It is a brave new world for teachers, students, administrators, parents — anyone who is connected to the world of education in the era of the coronavirus pandemic.

Everyone is struggling through the mess, trying to do the best they can.

Need evidence? Look no further than the pages of this newspaper over the past week or so:

• Parents are bringing their children to work so they can watch over the virtual learning process while they try to earn a buck. Cynthia Jones, a mom who runs the second-hand shop From One to Another, explained to our reporter that she did not want her two sons left at home to fend for themselves. “They turn their camera off and they turn their mic on mute and they’re walking around the kitchen getting a snack,” she said. “You can’t do that.”

• Other parents are pulling their kids together in “learning pods” where students of a similar age stay together to have some in-person instruction. Many are being organized and overseen by education professionals, like substitute teachers. Kim Ragan, who is a preschool teacher as well as a sub, runs four pods, each with a maximum of 10 children. She meets with them two days a week for two hours, giving the children the benefits of a classroom environment without a crowded school building, and giving parents a break.

• At the school system itself, teachers are working with small groups of children who have a strong need for face-to-face interaction.

Jamie Aliveto, executive director of System Accountability and School Administration for FCPS, told the school board that staff identified three focus areas for the small groups: children who have access issues; children who have program, course and/or service requirements; and children who have performance challenges.

The access group is for students who either lack internet access or face obstacles that prevent them from actively engaging with virtual learning.

The program, course, and/or service requirement group focused on special education students, English Language Learner students, or students enrolled in courses at the Career and Technology Center.

The third focus area of performance looked at students who may need additional academic support or intervention.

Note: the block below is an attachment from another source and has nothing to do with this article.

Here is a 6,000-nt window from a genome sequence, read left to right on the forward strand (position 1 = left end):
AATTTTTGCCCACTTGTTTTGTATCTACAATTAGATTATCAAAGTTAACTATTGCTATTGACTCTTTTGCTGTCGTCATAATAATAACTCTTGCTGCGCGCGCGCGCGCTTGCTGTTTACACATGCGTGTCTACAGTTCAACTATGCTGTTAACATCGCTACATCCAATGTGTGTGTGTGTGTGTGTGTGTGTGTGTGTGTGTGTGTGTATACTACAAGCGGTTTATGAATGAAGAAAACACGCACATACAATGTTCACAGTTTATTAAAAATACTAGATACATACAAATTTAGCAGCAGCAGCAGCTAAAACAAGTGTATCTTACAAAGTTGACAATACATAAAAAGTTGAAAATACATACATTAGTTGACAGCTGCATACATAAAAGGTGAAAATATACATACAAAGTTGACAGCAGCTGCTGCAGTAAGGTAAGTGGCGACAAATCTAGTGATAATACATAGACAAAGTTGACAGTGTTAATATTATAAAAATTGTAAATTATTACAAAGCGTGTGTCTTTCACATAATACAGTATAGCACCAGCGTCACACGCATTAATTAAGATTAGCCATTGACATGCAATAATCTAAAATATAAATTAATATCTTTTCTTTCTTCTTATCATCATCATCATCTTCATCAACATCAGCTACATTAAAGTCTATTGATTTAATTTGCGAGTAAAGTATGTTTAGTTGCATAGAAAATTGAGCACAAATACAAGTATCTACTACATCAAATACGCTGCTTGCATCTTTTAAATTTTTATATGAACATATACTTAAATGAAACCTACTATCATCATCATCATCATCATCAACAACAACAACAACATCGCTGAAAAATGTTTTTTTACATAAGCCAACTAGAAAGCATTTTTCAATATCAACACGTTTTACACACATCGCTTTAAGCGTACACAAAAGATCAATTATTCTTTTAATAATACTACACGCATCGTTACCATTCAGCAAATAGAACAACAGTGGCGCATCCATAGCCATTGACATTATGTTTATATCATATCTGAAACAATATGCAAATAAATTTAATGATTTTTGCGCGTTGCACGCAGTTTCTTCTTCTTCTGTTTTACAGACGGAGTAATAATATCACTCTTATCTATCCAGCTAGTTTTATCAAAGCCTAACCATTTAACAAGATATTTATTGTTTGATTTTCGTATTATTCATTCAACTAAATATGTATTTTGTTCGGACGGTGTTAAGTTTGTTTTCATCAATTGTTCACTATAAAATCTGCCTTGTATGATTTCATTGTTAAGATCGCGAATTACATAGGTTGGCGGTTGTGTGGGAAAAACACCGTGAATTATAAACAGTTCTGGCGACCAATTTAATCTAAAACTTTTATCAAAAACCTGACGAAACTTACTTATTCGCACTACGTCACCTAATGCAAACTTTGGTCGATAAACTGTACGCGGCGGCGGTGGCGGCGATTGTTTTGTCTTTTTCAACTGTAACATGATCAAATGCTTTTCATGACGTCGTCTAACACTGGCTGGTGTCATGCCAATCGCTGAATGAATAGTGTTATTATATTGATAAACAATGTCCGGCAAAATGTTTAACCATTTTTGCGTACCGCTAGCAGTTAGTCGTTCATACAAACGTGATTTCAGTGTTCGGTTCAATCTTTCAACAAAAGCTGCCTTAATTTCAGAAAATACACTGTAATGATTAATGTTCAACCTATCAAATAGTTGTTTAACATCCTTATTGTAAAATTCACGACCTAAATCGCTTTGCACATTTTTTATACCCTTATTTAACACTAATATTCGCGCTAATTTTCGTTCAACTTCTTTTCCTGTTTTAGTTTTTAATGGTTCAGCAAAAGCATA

The school system has already gone through one incident of a server outage that brought the entire virtual learning system to a halt. Parents and students were angry and frustrated by the inability to access the system, but no further widespread incidents have been reported.

The beginning of this disrupted school year has been a difficult experience for all involved. No one wants this to be the way their children are educated, but everyone wants the schools to operate as safely as possibly, and this looks to be it for now.

If the worst predictions come to pass and the pandemic roars again, either by itself or in concert with the seasonal flu, we believe our children will be better off working from home or in small groups. The prospect of opening the schools for a few weeks and then suddenly having to close them all again is too terrible to contemplate.

Better to focus our efforts on making virtual learning as efficient and seamless as possible under these circumstances. The day will come when children will be able to return to their schools without fear. The goal for now is to keep them moving forward as best we can.

(2) comments


Yeah. It all is pretty much horrible for parents right now, but I can't even imagine how hard it is for teachers.

If we ever have to do this again, instead of chucking off staff we should probably look at reducing class sizes because 24 little boxes on the screen to manage are a lot.


A generation of talking heads....

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